How to Build Your Child’s Civic Skills
October 27 is National Civics Day, which recognizes and celebrates the lifelong importance of civic education. It also commemorates the October 27, 1787, publication of the first Federalist Papers, which were a series of 85 essays by Alexander Hamilton, John Jay and James Madison urging New Yorkers to ratify the United States Constitution. While the Constitution was ratified in 1788, it continues to evolve through amendments (currently 27). Amendments do not just happen overnight, but rather are the result of years of work by dedicated community members. Civic involvement, which is essential to governmental processes, requires skills that can be learned and practiced, in the classroom or at home.
Although the simple definition of civics is the study of the rights and duties of citizens, children also need to learn how to become active, civically minded community members.
What does civic action look like and how can our youngest community members become engaged in the process?
It is important to provide children of all ages access to a meaningful, interactive and engaging civic education to prepare them for their futures as neighbors, employees, voters or elected officials. This concept drives the mission of the Morven Park Center for Civic Impact (MPCCI) in Leesburg, Virginia.
The MPCCI program allows students to play through hands-on activities and authentic learning experiences, and to learn how to be active and engaged community members who discover their voices matter. We define civic education as not only learning about governmental processes and voting, but building the skills needed to effectively use one’s voice, research issues, take responsibility and make a lasting impact. The MPCCI program consists of 12 lessons that are offered free to K-12 students via in-person or online classes. Each lesson includes games and interactive features that reinforce social studies or science content while building essential civic skills.
To celebrate National Civics Day, MPCCI shares the following key principles and tips to help students learn valuable civic skills and encourage participation in the civic process:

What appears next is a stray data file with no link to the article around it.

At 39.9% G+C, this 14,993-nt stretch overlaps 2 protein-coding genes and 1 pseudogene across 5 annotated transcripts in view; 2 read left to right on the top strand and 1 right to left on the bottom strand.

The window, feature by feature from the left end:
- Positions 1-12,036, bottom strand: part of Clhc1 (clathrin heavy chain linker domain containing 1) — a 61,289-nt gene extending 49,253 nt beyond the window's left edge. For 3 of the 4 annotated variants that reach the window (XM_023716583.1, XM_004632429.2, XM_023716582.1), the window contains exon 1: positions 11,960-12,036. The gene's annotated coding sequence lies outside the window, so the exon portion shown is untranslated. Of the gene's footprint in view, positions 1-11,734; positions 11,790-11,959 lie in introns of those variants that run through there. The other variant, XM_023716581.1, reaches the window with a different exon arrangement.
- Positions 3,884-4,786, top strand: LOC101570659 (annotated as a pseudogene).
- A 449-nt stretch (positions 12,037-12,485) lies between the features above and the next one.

Know Your Voice Matters
All children deserve to know that their voice matters. Even though they are young, they are still members of our communities and should have a say. Children deserve opportunities to learn how they prefer to communicate, to be included in discussions and solution-making processes and to practice compromise.
For our youngest community members, this could look like a walk in the yard, neighborhood or a community park with a discussion focusing on their observations. These new discoveries can then enhance their understanding of the world around them. Middle and high school students can be encouraged to investigate their preferred communication style, which could be traditional writing or public speaking, but could also look like poetry, visual arts or digital media.
Informing themselves and others through open discussions and critical thinking helps children consider other perspectives and reconsider personal biases. Anyone who has ever interacted with a toddler or preschool-age student knows that they love to ask questions, as this is how they learn about the world. Instead of always providing the answer, try responding with, “That is a great question! Let’s investigate it together.”
Encourage older children to research answers from various sources, not just the ones with which they are most familiar or comfortable. This will provide a wider perspective and help them become more extrospective when examining problems or issues.
“Sometimes students just need an invitation to participate,” says one MPCCI participant. Kids want to help solve community issues, but often don’t know how to start, or may get ahead of themselves and skip a few steps in the process. As children begin to voice that they want to participate in their community, ask them to think about what they can do. In the beginning, this might look like a conversation with others that they trust, or creating advocacy posters about a cause important to them. As they gain confidence in their participation, they might take on large roles in advocating and influencing others to participate.
Make an Impact
Remind kids that Greta Thunberg, the famous teenage environmental activist, did not become a household name overnight. She started with just herself, slowly gained support from peers and then used social media to grow her movement within Sweden, across Europe and throughout the world. Let children know that small community actions can also create powerful change and are good places to start. The issues many children worry about are large and need many voices and hands. Even though they are young, they are still members of our communities and can make an impact by focusing on what they can do and developing their leadership style as they become more confident.